For example, another man, this one very old whom I originally thought was a nice Grandpa-like man turned out to be a corruptive influence. He is selfish and cares more for his own jollies than the welfare of the younger people he chooses to surround himself with. He was the only one to try telling me that I don’t have a drinking problem and to text and call me offering to give me rides and even to buy my drinks if I’d just come provide him company at the bar. He and I are barely on speaking terms anymore since I’ve had to repeatedly check him for this bullshit. I see through it. And once he realized the depths of my stubbornness on this matter, he became rather creepy, saying he knows which gym I attend and wants to join. I asked him not to, yet he keeps bringing it up. The man can barely walk and keeps making inappropriate sexualized comments toward me which I’ve gotten onto him about several times. But he wants to watch me, wants to see me, wants to somehow maintain a connection, going so far that he’d violate my stated wishes and try to pursue me to my gym. That pissed me off. Told him that, twice. Then I walked away and ceased contact. Here he is, a 70+-year-old man who’s married with children older than me, trying to corrupt me because it suits his own fancy. That’s rude and wrong on various levels. Disgusting is what it is, plain and simple. And I tell him so very directly. I tell him he’s my elder and not my peer and ought to act like it. But the barscene is the land of perpetual adolescence. It’s the place where selfishness reigns and where bad influences find refuge.
When I walked past that old man last night while leaving, he was shaking enough to knock over his bottle. Tried hard not to look in my direction. Very sad that a man lets himself get to such a state, preoccupied with the life of a woman more than half his age, pursuing as if he’s still a young man with the same sort of charms to offer. Quite honestly, it’s pathetic and disturbing. I keep wanting to say to him: “Go home old man to your wife. Leave the youths uncorrupted by your influence since you’re not about shit anymore.” He’s made his money and lives rather comfortably. He’s told me of his life and compared to my own it sounds charmed. And yet he, of all people, chooses to encourage young people to take themselves down rather than be an uplifting and helpful influence. That’s no good. But I see through him. And I now walk past him.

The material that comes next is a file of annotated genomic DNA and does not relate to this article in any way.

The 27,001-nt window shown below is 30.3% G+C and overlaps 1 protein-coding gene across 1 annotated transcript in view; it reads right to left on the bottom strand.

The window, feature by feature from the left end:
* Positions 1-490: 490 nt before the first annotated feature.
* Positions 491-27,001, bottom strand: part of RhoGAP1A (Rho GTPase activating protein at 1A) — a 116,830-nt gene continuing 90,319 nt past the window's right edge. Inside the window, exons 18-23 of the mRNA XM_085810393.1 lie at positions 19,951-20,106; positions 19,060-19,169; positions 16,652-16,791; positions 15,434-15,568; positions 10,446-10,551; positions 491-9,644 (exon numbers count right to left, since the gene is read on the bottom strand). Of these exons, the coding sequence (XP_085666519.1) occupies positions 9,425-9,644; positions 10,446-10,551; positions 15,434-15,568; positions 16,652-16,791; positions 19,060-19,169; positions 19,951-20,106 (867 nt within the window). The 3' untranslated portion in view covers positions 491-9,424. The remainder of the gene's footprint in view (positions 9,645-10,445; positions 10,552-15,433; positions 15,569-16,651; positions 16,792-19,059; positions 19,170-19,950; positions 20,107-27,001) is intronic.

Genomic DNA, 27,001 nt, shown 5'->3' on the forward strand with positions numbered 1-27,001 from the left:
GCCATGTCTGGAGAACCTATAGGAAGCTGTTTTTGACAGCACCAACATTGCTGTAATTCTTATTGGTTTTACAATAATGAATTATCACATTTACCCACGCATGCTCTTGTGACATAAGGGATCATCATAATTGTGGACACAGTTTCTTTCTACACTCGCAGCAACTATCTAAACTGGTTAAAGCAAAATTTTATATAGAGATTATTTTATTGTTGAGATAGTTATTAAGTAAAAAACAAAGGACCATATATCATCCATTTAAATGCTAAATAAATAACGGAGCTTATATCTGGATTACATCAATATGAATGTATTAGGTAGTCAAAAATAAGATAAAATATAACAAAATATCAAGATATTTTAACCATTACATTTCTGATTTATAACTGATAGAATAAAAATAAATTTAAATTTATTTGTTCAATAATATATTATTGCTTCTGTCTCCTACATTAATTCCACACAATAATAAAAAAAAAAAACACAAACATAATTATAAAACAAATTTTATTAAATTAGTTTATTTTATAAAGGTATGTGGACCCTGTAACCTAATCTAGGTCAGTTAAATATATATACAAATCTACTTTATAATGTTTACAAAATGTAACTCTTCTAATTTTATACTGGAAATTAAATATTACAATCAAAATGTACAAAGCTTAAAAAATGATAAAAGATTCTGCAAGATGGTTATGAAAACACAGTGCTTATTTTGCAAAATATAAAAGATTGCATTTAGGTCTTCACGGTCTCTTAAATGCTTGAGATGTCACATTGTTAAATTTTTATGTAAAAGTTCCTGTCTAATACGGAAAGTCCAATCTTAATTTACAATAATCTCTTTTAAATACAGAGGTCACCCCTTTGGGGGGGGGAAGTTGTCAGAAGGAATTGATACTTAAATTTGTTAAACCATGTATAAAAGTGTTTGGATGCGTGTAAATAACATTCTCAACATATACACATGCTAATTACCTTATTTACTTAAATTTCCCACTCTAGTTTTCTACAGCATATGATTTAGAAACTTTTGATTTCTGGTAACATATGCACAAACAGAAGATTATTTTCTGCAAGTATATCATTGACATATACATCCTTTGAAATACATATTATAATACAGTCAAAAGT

People like him are the reason why I’ve lost so much faith in older generations over time.
And if he does pursue me to my gym, my trainer/the owner is already made aware of the situation and won’t stand for that junk in his place of business. I’m half-expecting that old man to show up in my apartment’s parking lot one of these nights since he’s given me rides home before. He may be lonely, but he’s going about seeking attention in all the wrong ways. He’s completely lost any respect I might’ve had for him. He could find ways to be useful and helpful but instead he chooses to mire himself in self-pity for reasons I don’t understand. He epitomizes that which I disdain and wish to never, ever become. The man has a Master’s degree and years of experience teaching and farming, and yet he’s sunk to this. Why he’s set his sights on me is anyone’s guess. Claims I remind him of how his wife used to look, but that’s still no good reason to act as he does or to say the things that he does. Everyone around here knows of him because he’s that big of a barhound, dating back probably a couple decades or more. Not about anything else other than entertaining himself to death and encouraging others to do the same so that he might benefit from basking in their company.
That’s a sad way to end up. Especially when one has lived a fulfilling life by their own admission.
I find it a bit disturbing that someone could listen to me cry about what all I’ve been dealing with and then still try to further corrupt me anyway. That’s heartless, and he has to know it deep down. Perhaps that’s why he started shaking last night when I walked by. Either way, I refuse to be like him and his ilk. An elderly man-child is what he let himself become, and undoubtedly behind his pout he recognizes this truth.
Examples such as this reinforce my decision to remain sober. I wish to be better than that, to have more of value to offer than that. I’ve experienced enough corruption to last me a lifetime already.